Nursing Home and Long-Term Care: Options to Cover the Cost
When your senior loved one needs around-the-clock nursing care, long-term care in a nursing home is often a good fit. Nursing homes not only help with daily tasks but also offer skilled nursing care from trained health providers.
This additional care means nursing homes typically cost more than occasional home health visits or assisted living. As a result, families may look into their options to pay for the care their loved one needs. Depending on your loved one, you may have several options for paying for long-term care.
8 Options to Pay for Long-Term Care in a Nursing Home
Long-term care in a nursing home averages $8,821 per month in the United States, according to Genworth. Of course, the specific amount varies depending on the services and location of care. The private pay rate at Autumn Leaves averages about $6,000 each month.
As you look at costs, one or more of the following options may be best for your loved one’s situation.
Retirement and Savings Accounts
Often, retirement funds or savings accounts are one of the first sources of income used to cover care costs. Make sure you understand all the personal resources your loved one has. This may include a 401K, IRA, or other retirement accounts, as well as savings, stocks, and bonds.
Insurance for Long-Term Care
Check the terms of any long-term care policies your loved one enrolled in previously. In general, these policies should help cover costs. Your loved one may also have an option to enroll now if care needs aren’t immediate and you’re simply planning for the future.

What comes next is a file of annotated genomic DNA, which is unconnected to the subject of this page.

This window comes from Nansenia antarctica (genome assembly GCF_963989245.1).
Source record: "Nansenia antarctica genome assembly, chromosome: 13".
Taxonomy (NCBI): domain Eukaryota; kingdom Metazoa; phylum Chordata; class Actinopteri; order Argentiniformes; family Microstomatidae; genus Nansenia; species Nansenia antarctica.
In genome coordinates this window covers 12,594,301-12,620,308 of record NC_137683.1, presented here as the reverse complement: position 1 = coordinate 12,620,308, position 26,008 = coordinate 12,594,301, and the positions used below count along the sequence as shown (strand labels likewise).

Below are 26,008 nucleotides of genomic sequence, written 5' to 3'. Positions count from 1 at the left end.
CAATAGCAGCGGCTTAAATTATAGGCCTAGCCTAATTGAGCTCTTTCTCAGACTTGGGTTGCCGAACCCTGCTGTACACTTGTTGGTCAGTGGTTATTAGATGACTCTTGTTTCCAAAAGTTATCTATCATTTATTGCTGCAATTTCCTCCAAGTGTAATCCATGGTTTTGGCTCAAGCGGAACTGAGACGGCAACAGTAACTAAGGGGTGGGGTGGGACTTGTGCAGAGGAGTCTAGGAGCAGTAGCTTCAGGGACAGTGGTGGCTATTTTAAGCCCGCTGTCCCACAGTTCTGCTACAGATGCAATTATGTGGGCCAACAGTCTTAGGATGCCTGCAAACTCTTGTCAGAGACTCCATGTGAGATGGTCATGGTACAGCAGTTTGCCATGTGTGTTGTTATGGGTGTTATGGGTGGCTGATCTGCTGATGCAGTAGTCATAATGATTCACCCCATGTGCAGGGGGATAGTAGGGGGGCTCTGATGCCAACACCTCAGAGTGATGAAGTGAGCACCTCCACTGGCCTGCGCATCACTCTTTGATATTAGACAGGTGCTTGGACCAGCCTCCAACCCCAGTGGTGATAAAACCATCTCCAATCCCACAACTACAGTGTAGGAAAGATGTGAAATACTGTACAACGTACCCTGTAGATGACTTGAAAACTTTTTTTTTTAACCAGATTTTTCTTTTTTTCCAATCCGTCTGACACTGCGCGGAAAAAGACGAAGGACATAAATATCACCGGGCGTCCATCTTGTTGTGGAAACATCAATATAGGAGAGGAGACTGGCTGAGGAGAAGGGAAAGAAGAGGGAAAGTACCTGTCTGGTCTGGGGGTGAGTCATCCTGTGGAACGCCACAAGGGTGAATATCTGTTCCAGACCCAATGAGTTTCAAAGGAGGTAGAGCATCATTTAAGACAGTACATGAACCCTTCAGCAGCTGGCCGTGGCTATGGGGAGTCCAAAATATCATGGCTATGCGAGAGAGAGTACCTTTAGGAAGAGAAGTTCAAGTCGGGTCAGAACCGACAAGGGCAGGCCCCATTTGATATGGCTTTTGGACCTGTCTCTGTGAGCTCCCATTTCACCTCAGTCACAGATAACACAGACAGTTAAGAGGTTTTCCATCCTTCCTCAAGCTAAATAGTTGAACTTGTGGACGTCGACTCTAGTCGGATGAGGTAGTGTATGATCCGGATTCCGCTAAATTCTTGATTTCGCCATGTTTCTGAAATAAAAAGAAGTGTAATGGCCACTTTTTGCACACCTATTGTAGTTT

Certain Life Insurance
There are many different types of life insurance policies. Ask your loved one’s agent for details about his or her specific policy. Options like hybrid policies can provide funds to pay for long-term care. Or you may be able to use the cash value of a policy.
Tapping Into Home Equity
Your loved one may no longer need to keep a home when he or she moves to nursing home care. Some families use proceeds from a home sale to help pay for care. Others opt to keep the home but rent it for income. Or, if you’re considering a reverse mortgage, make sure you get all the details on the terms.
Social Security Disability
Social security disability is an option for those under 65 who are disabled. These benefits can help cover the cost of nursing home care. However, your loved one must meet specific Social Security Administration criteria.
Many families wonder if Medicare will help pay for care. However, this typically isn’t an option for long-term care needs, says the National Institute on Aging. If your loved one only needs a nursing home stay for a short period of time, then Medicare coverage could help.
Benefits for Veterans
The U.S. Department of Veteran’s Affairs is a resource for those who served in the Armed Forces. Sick or disabled veterans may have long-term care in a nursing home covered through the VA health care program.
Navigating your options for paying for long-term care can be complex. But you can find help. Check with an elder care non-profit in your area about your choices. The National Council on Aging also offers a free Benefits Checkup for families.
See How Long-Term Care at Autumn Leaves Provides Value to Our Residents
At Autumn Leaves, we’re committed to providing value to our residents and families. We offer quality care and home-like amenities at a competitive cost. To learn more about your long-term care options in Dallas, contact us today.